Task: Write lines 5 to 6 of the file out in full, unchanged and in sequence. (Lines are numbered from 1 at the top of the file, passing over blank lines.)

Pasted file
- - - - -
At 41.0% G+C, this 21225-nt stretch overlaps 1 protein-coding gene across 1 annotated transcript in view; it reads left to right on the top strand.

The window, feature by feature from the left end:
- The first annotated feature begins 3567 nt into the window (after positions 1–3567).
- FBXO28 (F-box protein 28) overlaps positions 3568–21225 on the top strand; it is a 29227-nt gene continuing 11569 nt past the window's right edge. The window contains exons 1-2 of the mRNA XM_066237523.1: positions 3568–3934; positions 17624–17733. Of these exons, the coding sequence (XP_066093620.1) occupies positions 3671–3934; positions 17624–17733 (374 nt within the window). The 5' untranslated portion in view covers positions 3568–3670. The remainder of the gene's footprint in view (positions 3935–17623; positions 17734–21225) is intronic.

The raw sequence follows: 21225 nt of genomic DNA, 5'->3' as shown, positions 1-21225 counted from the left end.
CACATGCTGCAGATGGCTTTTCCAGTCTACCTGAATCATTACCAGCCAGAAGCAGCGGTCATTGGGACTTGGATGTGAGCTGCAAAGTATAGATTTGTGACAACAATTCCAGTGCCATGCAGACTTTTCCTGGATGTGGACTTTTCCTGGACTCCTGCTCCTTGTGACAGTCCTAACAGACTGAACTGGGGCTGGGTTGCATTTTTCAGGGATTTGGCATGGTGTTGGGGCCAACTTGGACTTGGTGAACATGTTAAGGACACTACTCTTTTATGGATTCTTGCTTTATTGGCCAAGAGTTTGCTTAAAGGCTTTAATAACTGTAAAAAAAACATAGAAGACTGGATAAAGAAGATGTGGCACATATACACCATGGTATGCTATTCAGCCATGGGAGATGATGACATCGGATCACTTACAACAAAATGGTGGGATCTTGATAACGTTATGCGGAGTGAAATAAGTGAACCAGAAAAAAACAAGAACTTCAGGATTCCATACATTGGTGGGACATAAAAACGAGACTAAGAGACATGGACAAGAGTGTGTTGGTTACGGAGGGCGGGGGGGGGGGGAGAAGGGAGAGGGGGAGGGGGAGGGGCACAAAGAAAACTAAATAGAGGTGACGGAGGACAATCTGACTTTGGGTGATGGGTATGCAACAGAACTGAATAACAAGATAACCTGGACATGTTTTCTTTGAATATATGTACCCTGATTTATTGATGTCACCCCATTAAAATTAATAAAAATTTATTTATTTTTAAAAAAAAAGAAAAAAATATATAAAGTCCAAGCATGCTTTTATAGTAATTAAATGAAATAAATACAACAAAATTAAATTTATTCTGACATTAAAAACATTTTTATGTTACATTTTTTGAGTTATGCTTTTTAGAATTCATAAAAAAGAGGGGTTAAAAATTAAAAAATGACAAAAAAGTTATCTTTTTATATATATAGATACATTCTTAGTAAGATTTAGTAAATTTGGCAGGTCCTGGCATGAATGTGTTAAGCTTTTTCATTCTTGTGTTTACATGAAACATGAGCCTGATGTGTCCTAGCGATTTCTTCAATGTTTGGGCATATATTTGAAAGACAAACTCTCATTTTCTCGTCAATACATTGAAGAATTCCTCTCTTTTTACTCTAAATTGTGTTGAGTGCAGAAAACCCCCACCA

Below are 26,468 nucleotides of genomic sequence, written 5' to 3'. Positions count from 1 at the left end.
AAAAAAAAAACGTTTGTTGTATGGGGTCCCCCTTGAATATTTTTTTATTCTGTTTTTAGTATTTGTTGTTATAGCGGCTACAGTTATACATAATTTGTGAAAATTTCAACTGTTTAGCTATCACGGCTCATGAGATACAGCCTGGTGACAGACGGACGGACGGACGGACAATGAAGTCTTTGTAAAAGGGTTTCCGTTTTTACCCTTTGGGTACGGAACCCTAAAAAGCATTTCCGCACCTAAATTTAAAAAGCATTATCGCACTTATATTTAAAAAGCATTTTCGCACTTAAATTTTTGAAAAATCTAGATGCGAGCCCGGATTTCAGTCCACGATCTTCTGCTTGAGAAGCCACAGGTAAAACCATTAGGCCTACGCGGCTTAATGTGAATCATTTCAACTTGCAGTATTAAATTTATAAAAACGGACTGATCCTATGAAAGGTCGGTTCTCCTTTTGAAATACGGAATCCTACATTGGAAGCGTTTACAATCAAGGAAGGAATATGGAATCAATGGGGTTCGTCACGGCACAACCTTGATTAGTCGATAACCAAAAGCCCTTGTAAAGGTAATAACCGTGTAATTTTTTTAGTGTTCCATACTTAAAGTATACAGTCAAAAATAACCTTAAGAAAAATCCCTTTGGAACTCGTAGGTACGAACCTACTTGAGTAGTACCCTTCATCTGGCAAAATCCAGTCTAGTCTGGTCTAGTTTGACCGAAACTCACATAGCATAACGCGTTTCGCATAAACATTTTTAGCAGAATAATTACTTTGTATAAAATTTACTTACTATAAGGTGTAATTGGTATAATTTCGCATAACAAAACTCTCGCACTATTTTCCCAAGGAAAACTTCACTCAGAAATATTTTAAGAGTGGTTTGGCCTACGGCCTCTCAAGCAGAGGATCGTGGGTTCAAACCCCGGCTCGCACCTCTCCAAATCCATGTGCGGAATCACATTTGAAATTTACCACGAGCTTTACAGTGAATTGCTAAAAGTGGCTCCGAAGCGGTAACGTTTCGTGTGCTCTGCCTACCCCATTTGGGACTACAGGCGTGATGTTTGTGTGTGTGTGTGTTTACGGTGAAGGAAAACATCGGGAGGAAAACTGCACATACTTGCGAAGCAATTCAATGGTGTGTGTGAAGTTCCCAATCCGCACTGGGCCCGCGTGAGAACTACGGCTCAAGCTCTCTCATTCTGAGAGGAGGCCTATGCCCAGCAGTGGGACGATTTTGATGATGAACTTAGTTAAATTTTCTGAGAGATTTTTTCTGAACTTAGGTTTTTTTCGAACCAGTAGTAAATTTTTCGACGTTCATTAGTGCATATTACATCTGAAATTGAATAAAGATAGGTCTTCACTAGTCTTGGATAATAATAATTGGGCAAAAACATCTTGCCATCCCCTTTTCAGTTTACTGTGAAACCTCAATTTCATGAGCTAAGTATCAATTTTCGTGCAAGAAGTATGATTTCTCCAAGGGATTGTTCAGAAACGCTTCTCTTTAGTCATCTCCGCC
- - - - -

The raw sequence follows: 21225 nt of genomic DNA, 5'->3' as shown, positions 1-21225 counted from the left end.
CACATGCTGCAGATGGCTTTTCCAGTCTACCTGAATCATTACCAGCCAGAAGCAGCGGTCATTGGGACTTGGATGTGAGCTGCAAAGTATAGATTTGTGACAACAATTCCAGTGCCATGCAGACTTTTCCTGGATGTGGACTTTTCCTGGACTCCTGCTCCTTGTGACAGTCCTAACAGACTGAACTGGGGCTGGGTTGCATTTTTCAGGGATTTGGCATGGTGTTGGGGCCAACTTGGACTTGGTGAACATGTTAAGGACACTACTCTTTTATGGATTCTTGCTTTATTGGCCAAGAGTTTGCTTAAAGGCTTTAATAACTGTAAAAAAAACATAGAAGACTGGATAAAGAAGATGTGGCACATATACACCATGGTATGCTATTCAGCCATGGGAGATGATGACATCGGATCACTTACAACAAAATGGTGGGATCTTGATAACGTTATGCGGAGTGAAATAAGTGAACCAGAAAAAAACAAGAACTTCAGGATTCCATACATTGGTGGGACATAAAAACGAGACTAAGAGACATGGACAAGAGTGTGTTGGTTACGGAGGGCGGGGGGGGGGGGAGAAGGGAGAGGGGGAGGGGGAGGGGCACAAAGAAAACTAAATAGAGGTGACGGAGGACAATCTGACTTTGGGTGATGGGTATGCAACAGAACTGAATAACAAGATAACCTGGACATGTTTTCTTTGAATATATGTACCCTGATTTATTGATGTCACCCCATTAAAATTAATAAAAATTTATTTATTTTTAAAAAAAAAGAAAAAAATATATAAAGTCCAAGCATGCTTTTATAGTAATTAAATGAAATAAATACAACAAAATTAAATTTATTCTGACATTAAAAACATTTTTATGTTACATTTTTTGAGTTATGCTTTTTAGAATTCATAAAAAAGAGGGGTTAAAAATTAAAAAATGACAAAAAAGTTATCTTTTTATATATATAGATACATTCTTAGTAAGATTTAGTAAATTTGGCAGGTCCTGGCATGAATGTGTTAAGCTTTTTCATTCTTGTGTTTACATGAAACATGAGCCTGATGTGTCCTAGCGATTTCTTCAATGTTTGGGCATATATTTGAAAGACAAACTCTCATTTTCTCGTCAATACATTGAAGAATTCCTCTCTTTTTACTCTAAATTGTGTTGAGTGCAGAAAACCCCCACCA